Photo: Getty
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The UK press’s timid reaction to Brexit is in marked contrast to the satire unleashed on Trump

For the BBC, it seems, to question leaving the EU is to be unpatriotic.

Faced with arguably their biggest political-cum-constitutional ­crisis in half a century, the press on either side of the pond has reacted very differently. Confronting a president who, unlike many predecessors, does not merely covertly dislike the press but rages against its supposed mendacity as a purveyor of “fake news”, the fourth estate in the US has had a pretty successful first 150-odd days of the Trump era. The Washington Post has recovered its Watergate mojo – the bloodhound tenacity that brought down Richard Nixon. The Post’s investigations into links between the Kremlin and Donald Trump’s associates and appointees have yielded the scalp of the former security adviser Michael Flynn and led to Attorney General Jeff Sessions recusing himself from all inquiries into Trump-Russia contacts. Few imagine the story will end there.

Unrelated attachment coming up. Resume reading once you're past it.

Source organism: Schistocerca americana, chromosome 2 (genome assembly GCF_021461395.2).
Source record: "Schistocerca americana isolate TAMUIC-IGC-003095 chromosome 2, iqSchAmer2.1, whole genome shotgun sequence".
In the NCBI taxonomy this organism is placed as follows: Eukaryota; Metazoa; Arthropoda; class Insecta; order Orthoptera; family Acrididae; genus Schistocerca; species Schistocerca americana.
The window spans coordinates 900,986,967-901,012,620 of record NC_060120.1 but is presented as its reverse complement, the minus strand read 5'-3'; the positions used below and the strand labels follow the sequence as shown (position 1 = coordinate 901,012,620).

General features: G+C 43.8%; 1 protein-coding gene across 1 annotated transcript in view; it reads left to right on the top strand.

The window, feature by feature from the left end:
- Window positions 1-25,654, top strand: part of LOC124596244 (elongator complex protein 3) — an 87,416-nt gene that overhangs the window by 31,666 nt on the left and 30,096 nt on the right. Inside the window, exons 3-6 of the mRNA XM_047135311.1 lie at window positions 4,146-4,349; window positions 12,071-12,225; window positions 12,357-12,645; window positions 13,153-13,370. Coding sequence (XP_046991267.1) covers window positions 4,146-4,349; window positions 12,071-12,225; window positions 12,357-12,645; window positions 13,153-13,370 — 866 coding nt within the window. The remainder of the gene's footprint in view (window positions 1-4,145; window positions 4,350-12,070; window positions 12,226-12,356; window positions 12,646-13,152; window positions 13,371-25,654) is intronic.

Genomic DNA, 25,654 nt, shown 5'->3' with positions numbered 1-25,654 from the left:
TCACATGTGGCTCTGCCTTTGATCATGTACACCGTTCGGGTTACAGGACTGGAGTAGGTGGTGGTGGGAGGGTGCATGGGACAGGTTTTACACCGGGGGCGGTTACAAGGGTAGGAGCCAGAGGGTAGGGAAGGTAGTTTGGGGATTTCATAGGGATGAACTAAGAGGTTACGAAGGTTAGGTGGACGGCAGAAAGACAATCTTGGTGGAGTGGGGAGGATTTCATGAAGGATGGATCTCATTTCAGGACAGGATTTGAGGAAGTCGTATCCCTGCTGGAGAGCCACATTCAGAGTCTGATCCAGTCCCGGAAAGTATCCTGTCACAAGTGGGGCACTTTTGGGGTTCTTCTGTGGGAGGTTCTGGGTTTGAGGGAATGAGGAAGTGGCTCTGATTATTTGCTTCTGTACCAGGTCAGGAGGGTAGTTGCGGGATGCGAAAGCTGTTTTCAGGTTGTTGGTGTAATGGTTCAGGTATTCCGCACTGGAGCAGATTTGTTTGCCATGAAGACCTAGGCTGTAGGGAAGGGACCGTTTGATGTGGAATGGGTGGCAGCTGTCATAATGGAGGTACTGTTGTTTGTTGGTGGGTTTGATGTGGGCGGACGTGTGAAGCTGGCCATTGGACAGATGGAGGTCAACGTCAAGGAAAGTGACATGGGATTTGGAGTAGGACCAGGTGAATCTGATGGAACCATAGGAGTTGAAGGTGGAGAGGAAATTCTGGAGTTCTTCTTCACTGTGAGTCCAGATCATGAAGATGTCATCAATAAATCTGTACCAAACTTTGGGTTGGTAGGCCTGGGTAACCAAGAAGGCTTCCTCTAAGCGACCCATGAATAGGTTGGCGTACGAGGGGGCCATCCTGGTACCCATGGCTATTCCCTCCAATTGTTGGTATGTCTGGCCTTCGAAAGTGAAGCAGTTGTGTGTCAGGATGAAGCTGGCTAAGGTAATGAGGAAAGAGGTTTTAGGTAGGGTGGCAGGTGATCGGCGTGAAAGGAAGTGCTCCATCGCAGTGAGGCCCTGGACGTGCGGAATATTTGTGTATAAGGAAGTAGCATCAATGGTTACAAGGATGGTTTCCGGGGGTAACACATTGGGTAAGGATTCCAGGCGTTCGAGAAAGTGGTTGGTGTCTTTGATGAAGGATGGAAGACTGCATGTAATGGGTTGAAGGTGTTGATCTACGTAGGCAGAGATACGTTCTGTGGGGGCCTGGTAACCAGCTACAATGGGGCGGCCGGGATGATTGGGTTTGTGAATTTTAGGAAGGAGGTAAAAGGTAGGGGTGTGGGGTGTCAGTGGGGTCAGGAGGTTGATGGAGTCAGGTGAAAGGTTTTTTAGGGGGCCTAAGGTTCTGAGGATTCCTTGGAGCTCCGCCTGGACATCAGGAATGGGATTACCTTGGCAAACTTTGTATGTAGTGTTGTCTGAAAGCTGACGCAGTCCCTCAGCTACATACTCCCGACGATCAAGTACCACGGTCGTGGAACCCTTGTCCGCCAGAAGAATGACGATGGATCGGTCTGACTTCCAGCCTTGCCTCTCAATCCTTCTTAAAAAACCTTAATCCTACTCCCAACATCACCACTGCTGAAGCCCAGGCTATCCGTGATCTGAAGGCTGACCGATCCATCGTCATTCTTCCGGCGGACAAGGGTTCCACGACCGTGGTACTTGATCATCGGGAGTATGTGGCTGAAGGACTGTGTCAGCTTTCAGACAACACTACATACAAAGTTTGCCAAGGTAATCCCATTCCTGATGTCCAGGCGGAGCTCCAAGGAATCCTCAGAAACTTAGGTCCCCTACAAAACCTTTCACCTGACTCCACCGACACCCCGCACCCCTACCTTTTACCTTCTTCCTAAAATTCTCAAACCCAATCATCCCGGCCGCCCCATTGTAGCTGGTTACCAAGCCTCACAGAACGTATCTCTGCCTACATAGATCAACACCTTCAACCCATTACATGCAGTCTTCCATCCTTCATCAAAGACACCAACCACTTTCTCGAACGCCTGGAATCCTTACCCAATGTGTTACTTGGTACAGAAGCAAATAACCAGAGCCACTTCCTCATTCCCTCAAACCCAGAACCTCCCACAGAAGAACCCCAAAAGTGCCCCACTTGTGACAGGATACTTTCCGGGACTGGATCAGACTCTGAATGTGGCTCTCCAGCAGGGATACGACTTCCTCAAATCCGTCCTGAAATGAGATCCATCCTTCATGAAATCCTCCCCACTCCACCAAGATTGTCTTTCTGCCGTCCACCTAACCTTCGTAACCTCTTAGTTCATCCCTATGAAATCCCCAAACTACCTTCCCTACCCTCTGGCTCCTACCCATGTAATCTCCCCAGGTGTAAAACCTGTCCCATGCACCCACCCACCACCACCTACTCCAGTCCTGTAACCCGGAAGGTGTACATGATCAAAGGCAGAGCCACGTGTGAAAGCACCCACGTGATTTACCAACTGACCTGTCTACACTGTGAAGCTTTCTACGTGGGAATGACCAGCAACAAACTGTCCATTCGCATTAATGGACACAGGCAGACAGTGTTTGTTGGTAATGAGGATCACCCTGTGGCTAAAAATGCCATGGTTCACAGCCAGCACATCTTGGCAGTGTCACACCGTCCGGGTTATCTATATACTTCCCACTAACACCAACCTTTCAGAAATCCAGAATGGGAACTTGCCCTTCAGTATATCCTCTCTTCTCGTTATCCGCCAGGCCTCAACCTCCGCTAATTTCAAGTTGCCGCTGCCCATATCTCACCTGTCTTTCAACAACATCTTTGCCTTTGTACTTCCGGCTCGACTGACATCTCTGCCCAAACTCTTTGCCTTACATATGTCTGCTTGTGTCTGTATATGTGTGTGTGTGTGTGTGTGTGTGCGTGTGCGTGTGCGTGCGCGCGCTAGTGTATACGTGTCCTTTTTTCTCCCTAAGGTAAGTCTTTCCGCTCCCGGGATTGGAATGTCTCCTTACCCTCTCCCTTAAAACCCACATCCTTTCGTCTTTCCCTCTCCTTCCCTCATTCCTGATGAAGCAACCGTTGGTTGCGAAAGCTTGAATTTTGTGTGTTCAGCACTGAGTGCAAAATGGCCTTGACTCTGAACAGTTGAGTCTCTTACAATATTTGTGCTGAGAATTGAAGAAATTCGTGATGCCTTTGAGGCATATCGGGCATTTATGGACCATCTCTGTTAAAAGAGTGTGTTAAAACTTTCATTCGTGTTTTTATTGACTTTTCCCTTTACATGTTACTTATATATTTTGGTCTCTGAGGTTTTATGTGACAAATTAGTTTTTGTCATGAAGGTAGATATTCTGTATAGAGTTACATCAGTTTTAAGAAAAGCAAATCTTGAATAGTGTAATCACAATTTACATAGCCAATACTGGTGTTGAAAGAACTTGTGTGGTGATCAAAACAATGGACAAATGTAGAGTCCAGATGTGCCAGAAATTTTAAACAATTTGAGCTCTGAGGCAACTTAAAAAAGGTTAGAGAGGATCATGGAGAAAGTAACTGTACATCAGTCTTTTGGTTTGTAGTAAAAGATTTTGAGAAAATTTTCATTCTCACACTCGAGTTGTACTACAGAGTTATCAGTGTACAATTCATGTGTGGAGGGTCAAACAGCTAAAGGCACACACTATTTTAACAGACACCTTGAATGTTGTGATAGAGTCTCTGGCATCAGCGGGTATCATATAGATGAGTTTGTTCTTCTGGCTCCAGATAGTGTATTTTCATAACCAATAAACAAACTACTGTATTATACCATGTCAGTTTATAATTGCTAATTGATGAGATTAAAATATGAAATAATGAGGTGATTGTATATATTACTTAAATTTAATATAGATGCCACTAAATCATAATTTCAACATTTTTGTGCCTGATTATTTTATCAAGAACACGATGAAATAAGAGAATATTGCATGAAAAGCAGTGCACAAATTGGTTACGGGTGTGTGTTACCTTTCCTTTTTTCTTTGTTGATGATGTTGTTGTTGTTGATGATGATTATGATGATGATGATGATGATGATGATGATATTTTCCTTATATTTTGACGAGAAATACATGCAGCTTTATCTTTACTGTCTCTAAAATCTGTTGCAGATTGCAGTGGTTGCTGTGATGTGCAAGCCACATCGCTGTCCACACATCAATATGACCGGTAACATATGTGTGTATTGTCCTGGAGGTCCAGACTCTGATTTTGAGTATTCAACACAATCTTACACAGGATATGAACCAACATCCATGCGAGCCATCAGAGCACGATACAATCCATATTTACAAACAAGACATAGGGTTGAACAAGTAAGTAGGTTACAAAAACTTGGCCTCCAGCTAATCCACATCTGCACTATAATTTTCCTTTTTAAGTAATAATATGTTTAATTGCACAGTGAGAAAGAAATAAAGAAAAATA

Meanwhile, the New York Times has cast off its image as “the grey lady” and come out in sharper colours. Commenting on the James Comey memo in an editorial, the Times raised the possibility that Trump was trying to “obstruct justice”, and called on Washington lawmakers to “uphold the constitution”. Trump’s denunciations of the Times as “failing” have acted as commercial “rocket fuel” for the paper, according to its CEO, Mark Thompson: it gained an “astonishing” 308,000 net digital news subscriptions in the first quarter of 2017.